James Schuyler, 'February'
Bernadette Mayer, Julia Bloch, and Erica Kaufman joined Al Filreis to discuss James Schuyler’s poem “February.” Schuyler read the poem at the Dia Art Foundation in New York on November 15, 1988. John Ashbery gave the introduction, emphasizing how reluctant Schuyler was to read in public. He noted: “As far as I know, this is the first public [reading] he has ever given.” One can tell from the tone of Ashbery’s remarks that he felt that he and the audience were in for a rare treat, a savoring for which years of waiting were worthwhile. Schuyler then read 17 poems, and one of them indeed was “February.” The poem was published in Freely Espousing (p. 15) and reprinted in Selected Poems (p. 6) and in Collected Poems (p. 4). Bernadette is astonished by the emphatic use of color, feeling it almost to be a knowing rule or constraint, and she herself derived from admiration of this very poem several color-poem experiments of her own. Julia then catalogues the coloration of what is otherwise typically a drab time of year in New York. And Erica is delighted to assert that this is a “New York poem.” “Listening to him read,” Erica added, “heightened my sense of one thing he does in his poems that I just love: the feeling you get that you’re getting access to something that’s pretty private. You’re watching a private reading of his own space, but that space he’s describing is also a space that’s physical and somewhat public.” So is “February” a nature poem? Perhaps an urban nature poem? Ashbery’s introduction on this point might have been a gloss on our poem: “He has been called a nature poet and it’s true that nature observed does play a large role in his poetry, but he’s about as far from Wordsworth as you can get …. Nature is merely what is adjacent, what one looks out on all the time.”
Toward the end of this episode Al and Julia note that earlier on the day of recording we hosted a live worldwide interactive webcast, featuring Bernadette Mayer, as part of the “ModPo” open online course. The photo atop this episode entry is a screenshot from that webcast. You can watch it here.
Our engineer for this episode of PoemTalk was Zach Carduner, and our editor is Amaris Cuchanski.
A chimney, breathing a little smoke.
The sun, I can't see
making a bit of pink
I can't quite see in the blue.
The pink of five tulips
at five p.m. on the day before March first.
The green of the tulip stems and leaves
like something I can't remember,
finding a jack-in-the-pulpit
a long time ago and far away.
Why it was December then
and the sun was on the sea
by the temples we'd gone to see.
One green wave moved in the violet sea
like the UN Building on big evenings,
green and wet
while the sky turns violet.
A few almond trees
had a few flowers, like a few snowflakes
out of the blue looking pink in the light.
A gray hush
in which the boxy trucks roll up Second Avenue
into the sky. They're just
going over the hill.
The green leaves of the tulips on my desk
like grass light on flesh,
and a green-copper steeple
and streaks of cloud beginning to glow.
I can't get over
how it all works in together
like a woman who just came to her window
and stands there filling it
jogging her baby in her arms.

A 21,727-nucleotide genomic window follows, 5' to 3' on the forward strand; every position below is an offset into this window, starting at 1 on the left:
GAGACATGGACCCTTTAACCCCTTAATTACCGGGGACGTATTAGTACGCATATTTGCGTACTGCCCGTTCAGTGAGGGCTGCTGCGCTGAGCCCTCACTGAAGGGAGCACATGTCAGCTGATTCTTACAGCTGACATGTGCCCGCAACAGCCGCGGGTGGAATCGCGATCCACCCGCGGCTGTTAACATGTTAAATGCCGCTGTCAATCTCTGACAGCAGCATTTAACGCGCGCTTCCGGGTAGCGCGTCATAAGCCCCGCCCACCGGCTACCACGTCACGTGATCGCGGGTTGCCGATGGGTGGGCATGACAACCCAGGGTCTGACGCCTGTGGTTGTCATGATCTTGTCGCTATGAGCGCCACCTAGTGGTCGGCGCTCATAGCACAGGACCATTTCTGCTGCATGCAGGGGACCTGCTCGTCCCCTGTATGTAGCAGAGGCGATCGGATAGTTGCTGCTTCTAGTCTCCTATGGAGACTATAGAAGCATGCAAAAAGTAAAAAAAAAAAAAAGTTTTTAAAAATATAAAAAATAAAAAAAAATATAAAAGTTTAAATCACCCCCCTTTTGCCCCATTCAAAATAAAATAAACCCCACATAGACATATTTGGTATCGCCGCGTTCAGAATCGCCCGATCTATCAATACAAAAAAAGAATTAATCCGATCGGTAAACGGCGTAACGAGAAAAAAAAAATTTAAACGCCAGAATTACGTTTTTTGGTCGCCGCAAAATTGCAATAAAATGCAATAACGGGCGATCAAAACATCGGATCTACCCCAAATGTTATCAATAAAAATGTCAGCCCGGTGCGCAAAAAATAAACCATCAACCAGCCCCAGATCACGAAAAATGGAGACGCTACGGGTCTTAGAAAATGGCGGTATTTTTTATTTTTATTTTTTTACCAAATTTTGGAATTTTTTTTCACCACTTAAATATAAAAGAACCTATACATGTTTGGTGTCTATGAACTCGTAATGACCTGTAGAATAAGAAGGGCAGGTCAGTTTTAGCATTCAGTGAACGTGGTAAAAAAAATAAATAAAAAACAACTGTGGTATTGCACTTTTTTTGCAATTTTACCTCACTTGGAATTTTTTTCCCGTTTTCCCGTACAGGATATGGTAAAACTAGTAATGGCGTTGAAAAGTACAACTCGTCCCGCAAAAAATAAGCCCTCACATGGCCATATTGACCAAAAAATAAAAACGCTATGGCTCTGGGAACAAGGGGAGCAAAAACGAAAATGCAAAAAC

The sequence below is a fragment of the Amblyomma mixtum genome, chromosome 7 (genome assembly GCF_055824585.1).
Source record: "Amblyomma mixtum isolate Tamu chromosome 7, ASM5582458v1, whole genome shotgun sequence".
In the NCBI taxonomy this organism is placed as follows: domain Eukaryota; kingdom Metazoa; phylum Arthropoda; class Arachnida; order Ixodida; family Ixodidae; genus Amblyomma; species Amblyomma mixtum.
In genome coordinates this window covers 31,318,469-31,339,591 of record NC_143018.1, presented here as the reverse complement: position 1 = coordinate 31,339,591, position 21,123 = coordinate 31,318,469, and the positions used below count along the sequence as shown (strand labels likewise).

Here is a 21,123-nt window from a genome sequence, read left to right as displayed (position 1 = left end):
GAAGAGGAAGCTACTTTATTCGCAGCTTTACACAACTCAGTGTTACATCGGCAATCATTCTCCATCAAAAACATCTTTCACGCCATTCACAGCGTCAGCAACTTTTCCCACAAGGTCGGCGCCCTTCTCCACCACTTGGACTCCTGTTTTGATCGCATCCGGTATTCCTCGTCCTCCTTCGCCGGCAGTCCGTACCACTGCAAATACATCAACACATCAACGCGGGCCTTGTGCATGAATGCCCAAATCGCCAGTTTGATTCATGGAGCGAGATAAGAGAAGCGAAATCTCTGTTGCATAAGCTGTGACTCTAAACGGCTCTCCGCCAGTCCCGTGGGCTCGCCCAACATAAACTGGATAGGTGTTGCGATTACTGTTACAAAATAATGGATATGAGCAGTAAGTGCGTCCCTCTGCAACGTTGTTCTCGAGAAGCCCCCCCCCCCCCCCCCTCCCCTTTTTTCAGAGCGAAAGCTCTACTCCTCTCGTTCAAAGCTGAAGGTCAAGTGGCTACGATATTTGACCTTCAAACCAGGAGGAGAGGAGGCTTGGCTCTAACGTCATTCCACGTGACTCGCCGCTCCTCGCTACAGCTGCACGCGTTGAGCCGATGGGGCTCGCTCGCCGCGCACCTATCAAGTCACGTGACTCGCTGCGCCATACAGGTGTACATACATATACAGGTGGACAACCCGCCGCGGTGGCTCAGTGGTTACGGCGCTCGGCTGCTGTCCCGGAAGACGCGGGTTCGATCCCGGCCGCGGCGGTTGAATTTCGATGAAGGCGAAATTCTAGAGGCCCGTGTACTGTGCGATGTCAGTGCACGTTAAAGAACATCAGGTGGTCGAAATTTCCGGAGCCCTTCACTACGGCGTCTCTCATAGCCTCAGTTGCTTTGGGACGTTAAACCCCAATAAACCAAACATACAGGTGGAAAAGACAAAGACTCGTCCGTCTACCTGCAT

She's so far off. Is it the light
that makes the baby pink?
I can see the little fists
and the rocking-horse motion of her breasts.
It's getting grayer and gold and chilly.
Two dog-size lions face each other
at the corners of a roof.
It's the yellow dust inside the tulips.
It's the shape of a tulip.
It's the water in the drinking glass the tulips are in.
It's a day like any other.
H.D., 'Helen in Egypt'
Julia Bloch, Dee Morris, and Annette Debo joined Al Filreis for this extended episode of PoemTalk, and their task — to give a sense of the whole of H.D.’s lyric epic Helen in Egypt through a discussion of five selected small parts — certainly pushed at the limit of PoemTalk’s scope and mode. But afforded an extra fifteen minutes of air time, and given what we like to think is a careful selection of poems, we hope and expect that new readers of this modernist epic — this radical revision of the Helen myth — will be intrigued enough to purchase a copy of the 304-page New Directions volume and explore further for themselves. And even those experienced with the open-ended ways of this long poem will find something new in these expert responses to each other and to Al’s questions.
The first three poems are sections 6, 7, and 8 of Palinode, Book One, pages 11–17 in the book — where (in all three) Helen is encountering Achilles in Egypt (not in Troy); they are near the ocean, on the coast in the dark. Then we move to a section later in the work, section 3 of Palinode, Book Four (pages 53–54 in the book). The speaker here is apparently Achilles, and he is recalling what happens to him when he met Helen’s gaze as she (or her specter) stood on the ramparts of Troy. Finally we discuss a poem near the very end of the book — section 7 of Eidolon, Book Three (pages 251–52 of the New Directions edition). Here the speaker uses the third person and seems to speak from Achilles’s point of view; this beautiful poem makes a notable distinction on the matter of Helen’s beauty.
(At left: H.D. visiting Egypt in 1923. She was present at the opening of King Tut’s tomb.) The Helen of Egypt recordings are the only recordings on PennSound’s H.D. author page, and apparently they are the only recordings of H.D. extant. She taped herself reading from this work in Zurich in 1955. Our five sections of Helen in Egypt take H.D. some seven and a half minutes to read, approximately three times the usual length of poems featured on PoemTalk. We ask our listeners’ indulgence as they wait for us to return with our commentary on the work. Here are links to the recordings and (in four of five sections) the texts of the selected poems:
BONUS TRACK: PoemTalk proudly presents an additional recorded conversation about H.D. featuring Annette Debo, Dee Morris, and Julia Bloch. With Al Filreis they discuss H.D.’s version of imagism, with a look in particular, toward the end, at the poem “Sheltered Garden.” Here is a link to the text of that poem, and here is a link to the recording of this additional discussion.